For most of this offseason, the feeling was that Nico Hoerner would need to spend a little bit more time in the minor leagues in 2021. Nico showed talent and maturity beyond his years when he joined the team during the playoff stretch in 2019. He filled in admirably at shortstop after Javier Báez and Addison Russell both landed on the injured list, but struggled against MLB pitching in the shortened season in 2020. He put up a slash line of just .222/.312/.259 over 126 plate appearances, with an abysmal wRC+ of 63, although it is worth noting he also received a Gold Glove nomination.
However, Hoerner showed up at Spring Training this year like a man on a mission. He was red hot at the plate. slashing .361/.400/.639 in 36 at bats. Admittedly, Spring Training stats don’t matter and it’s a tiny sample size, but Nico looked different this spring. His bat looked ready and he already proved his glove was ready in 2020, so it seemed likely Nico would be on the Opening Day roster. In fact, on the season preview episode of the Cuppa Cubbie Blue podcast we recorded Friday afternoon, Marquee Sports Network’s Tony Andracki and I spent our time talking about Ildemaro Vargas versus Eric Sogard at second base for the final roster spot. So this tweet from Jeff Passan last night was a stunner:
The Cubs are optioning second baseman Nico Hoerner, sources tell @JesseRogersESPN and me. Eric Sogard is expected to make the team.— Jeff Passan (@JeffPassan) March 27, 2021
Evaluators saw Hoerner as the best 2B in camp. Service-time considerations are very real. If he’s in minors for 36 days, Cubs get an extra year.
There are three angles to this decision that I think are particularly interesting, but before I get into those let me be clear. Eric Sogard and Ildemaro Vargas also both looked great this Spring:
Vargas: .324/.343/.471 over 34 at bats
Sogard: .370/.469/.556 over 27 at bats
The Cubs definitely had a tough decision on their hands, but the logical conclusion I’m drawing here is similar to Passan’s. I think this has less to do with whether or not Sogard is slightly more ready to play and more to do with the Cubs potentially netting an extra year of service time for Hoerner.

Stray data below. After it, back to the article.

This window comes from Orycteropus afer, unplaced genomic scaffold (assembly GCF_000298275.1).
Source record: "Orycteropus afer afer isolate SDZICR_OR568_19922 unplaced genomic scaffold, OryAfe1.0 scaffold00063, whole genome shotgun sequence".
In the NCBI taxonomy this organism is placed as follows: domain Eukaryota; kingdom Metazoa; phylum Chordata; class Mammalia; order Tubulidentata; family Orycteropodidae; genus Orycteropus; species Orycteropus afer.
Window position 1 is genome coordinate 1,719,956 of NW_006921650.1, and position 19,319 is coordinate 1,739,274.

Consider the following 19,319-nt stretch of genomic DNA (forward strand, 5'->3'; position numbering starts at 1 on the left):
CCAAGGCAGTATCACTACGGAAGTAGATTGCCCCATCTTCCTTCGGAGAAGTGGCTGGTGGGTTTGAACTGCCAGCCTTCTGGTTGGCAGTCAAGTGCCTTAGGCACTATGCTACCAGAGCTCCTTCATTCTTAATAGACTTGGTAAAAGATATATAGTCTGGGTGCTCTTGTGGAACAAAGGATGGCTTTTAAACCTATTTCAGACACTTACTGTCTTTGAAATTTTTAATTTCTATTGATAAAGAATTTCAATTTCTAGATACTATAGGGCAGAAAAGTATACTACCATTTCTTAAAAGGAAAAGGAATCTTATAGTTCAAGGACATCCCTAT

This doesn’t bode well for 2021. Getting out to a hot start is important under normal circumstances, it is downright imperative for the 2021 Chicago Cubs. Báez, Anthony Rizzo and Kris Bryant are all free agents after 2021. Willson Contreras is a free agent after 2022. If the Cubs are middling or out of the division race early, Jed Hoyer will likely have no choice but to trade every player he can for the maximum return possible. Frankly, Hoyer might do that even if the Cubs are barely winning the division. But a decent lead in the very mediocre NL Central would make that a lot more difficult.
Getting off to a hot start was never going to be easy. The Cubs have a remarkably difficult schedule in April when they play 19 of their 26 games against the Brewers, Mets and Braves. Stashing one of their hottest bats and a plus defender at the alternate site does not make that task any easier.
The Cubs’ future
Jed Hoyer might be saying the Cubs are looking to compete this year and that they feel like they can win this division, but so far the single biggest move he’s made this offseason made that harder, not easier. The Cubs were a better team with Yu Darvish in the rotation and Victor Caratini backing up Willson Contreras. Admittedly, Zach Davies looks a lot better than I expected but “better than I expected” isn’t last year’s Cy Young Award runner-up.
Optioning Nico to the alternate site makes a lot of sense from one perspective: the perspective of a Cubs team that is hoping they can game another year of service time out of a player they very much view as part of their future plans.